All of the animals are rescues of some kind, many from bankrupt zoos and circuses and several from folks who thought it would be cool to have a wild animal until it got too big.

 There's a lion on the roof and a tiger in the hammock.
This looks like a Grizzly, but it's a Syrian Bear.  Related, but a quite a bit smaller.

We got to Noah's Ark in the morning, and were the first through the gate when they opened.  By the time we had walked through the entire place, an hour or so later, there were so many buses full of school kids already there or just arriving that it took me two tries  to make it out of the parking lot.
Our next stop was Capital City RV Park in Montgomery, AL.  Just an overnight stop - nothing to report here except we had our first bad weather of the trip and drove most of the way in the rain.
From Montgomery we went to Roosevelt State Park in Morton, MS.  When I was making reservations here, I learned that we had a forgotten credit for a cancelled reservation at a Mississippi Park, so we got a 50 amp full hookup campsite for $4.80.  That sounds like a great deal, but we had such a hassle getting into our campsite that I would have gladly paid to be almost anywhere else.  The whole shebang was one huge comedy of errors.
When we checked in, the girl at the gate gave us a campground map, and said turn left on the road right past the gatehouse, then follow the map.  The map showed us taking the first right to get to our campsite.  What she failed to mention was that the map didn't start at the gatehouse, it actually started two miles down the road on the other side of the dam.  That first right led us down a road to lakeside cabins with no way to back up and no place to turn around!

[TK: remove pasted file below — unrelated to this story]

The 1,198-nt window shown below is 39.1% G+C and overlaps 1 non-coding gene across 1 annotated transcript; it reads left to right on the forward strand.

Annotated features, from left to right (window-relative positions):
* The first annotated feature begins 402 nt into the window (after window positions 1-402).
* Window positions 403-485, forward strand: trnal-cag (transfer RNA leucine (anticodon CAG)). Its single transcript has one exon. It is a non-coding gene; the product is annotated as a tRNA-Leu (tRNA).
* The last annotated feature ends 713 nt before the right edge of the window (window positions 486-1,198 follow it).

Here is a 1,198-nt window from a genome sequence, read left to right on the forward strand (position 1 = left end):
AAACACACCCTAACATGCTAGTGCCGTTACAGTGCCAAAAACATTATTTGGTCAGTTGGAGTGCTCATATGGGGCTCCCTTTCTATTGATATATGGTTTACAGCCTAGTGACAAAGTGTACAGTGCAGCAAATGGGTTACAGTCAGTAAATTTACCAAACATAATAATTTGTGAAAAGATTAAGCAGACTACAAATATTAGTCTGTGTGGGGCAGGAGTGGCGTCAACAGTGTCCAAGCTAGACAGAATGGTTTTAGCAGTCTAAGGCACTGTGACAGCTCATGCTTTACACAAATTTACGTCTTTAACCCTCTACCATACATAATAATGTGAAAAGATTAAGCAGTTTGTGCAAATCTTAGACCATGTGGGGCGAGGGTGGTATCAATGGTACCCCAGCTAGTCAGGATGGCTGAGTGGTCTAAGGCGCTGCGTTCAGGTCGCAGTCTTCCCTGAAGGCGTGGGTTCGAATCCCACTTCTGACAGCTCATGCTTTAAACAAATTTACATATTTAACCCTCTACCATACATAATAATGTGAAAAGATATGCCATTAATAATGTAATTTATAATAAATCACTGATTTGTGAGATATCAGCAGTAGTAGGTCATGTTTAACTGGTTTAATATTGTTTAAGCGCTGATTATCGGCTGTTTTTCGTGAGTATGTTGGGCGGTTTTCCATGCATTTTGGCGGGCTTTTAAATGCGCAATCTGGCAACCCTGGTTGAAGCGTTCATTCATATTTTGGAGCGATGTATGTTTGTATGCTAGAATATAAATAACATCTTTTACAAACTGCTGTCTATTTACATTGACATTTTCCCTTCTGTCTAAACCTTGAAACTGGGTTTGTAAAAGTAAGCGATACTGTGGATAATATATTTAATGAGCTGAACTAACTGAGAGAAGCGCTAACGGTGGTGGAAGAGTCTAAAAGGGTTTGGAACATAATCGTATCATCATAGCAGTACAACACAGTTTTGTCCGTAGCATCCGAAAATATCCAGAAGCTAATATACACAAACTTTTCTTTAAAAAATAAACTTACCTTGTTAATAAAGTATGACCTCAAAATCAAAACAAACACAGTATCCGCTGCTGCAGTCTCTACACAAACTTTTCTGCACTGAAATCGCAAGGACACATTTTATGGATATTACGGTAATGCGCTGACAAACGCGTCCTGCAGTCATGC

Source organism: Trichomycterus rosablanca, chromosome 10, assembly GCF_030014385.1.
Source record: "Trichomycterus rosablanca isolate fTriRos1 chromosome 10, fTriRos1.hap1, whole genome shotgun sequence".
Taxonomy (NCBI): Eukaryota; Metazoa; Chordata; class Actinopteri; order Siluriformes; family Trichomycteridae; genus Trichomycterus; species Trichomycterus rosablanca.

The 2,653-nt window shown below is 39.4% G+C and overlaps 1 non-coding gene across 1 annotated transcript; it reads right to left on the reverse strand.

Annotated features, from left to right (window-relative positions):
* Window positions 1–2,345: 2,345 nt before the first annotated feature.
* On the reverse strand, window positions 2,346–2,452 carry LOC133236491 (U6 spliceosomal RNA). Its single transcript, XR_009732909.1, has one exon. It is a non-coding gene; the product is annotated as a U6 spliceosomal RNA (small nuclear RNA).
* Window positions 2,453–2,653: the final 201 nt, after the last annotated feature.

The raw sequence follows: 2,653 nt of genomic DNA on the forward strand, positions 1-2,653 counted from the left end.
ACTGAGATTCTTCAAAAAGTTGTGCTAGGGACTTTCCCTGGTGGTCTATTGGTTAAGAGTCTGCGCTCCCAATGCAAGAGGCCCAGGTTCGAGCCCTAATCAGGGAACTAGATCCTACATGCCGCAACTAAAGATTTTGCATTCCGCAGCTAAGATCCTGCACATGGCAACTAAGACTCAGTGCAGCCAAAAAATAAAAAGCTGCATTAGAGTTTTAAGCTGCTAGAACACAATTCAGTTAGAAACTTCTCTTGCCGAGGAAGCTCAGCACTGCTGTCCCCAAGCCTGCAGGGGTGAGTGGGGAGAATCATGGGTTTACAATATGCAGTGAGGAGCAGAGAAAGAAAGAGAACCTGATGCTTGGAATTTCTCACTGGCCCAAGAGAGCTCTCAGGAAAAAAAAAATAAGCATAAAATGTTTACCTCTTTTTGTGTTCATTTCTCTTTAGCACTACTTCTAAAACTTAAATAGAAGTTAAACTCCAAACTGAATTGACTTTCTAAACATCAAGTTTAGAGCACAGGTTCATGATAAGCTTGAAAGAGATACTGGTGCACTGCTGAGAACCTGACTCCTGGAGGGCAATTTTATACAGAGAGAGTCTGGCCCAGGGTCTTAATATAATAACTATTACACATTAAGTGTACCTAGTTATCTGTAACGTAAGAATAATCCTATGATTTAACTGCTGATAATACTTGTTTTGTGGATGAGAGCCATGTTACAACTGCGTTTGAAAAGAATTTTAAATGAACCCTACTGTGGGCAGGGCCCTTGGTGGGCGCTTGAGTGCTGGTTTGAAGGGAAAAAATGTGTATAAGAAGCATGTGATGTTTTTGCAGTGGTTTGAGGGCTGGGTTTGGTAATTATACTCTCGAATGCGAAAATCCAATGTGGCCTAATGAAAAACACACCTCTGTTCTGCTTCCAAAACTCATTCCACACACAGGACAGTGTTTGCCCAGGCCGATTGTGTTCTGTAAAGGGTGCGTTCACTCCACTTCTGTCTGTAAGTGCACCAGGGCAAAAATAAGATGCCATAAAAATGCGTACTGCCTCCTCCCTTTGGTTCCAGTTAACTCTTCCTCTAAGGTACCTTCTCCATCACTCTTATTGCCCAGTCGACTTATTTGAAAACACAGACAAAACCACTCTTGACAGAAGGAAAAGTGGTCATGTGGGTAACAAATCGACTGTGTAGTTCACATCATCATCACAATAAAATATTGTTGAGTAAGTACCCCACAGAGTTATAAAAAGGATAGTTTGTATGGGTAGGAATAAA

After a half hour or so of trying to maneuver, a park ranger showed up to help.  He made one of the folks who had been standing around watching move his truck and boat trailer, and we were able to back in there and pull back on the road.  He then escorted us to our campsite, where we had to get someone else move their boat so we could back into our campsite.  By the time we got set up we were both exhausted.
They had a massive 4th of July celebration going on in the park, with a huge fireworks display that night.  To see the fireworks, we would have had to carry chairs in the rain down to the lakeside (in somebody else's campsite) but by that point we were not interested.
Our dogs hate fireworks, so I spent an hour and a half sitting in the trailer with two miniature dachshunds cowering on my lap.
Roosevelt Park has a nice lake, a huge convention/event center, a big swimming pool with water slides and a disc golf course.  I'm sure it is a very nice place, but we'll be more than happy to never see it again.
The next, and last, stop was at the Red Shoes Campground in Kinder, LA.  It is part of the complex at Coushatta Casino so our campsite was "comped,"  Our visit to the casino was less than successful, but we did have fun.  
The only ones who left with more than they had when we arrived were our dogs.  They came home with hundreds of fleas, and we've spent the last couple of days shampooing them, washing their beds, treating them with flea killer, vacuuming carpets, etc.
It looks like things are just about back to normal today.

Wednesday, July 5, 2017

Trip Report Part Two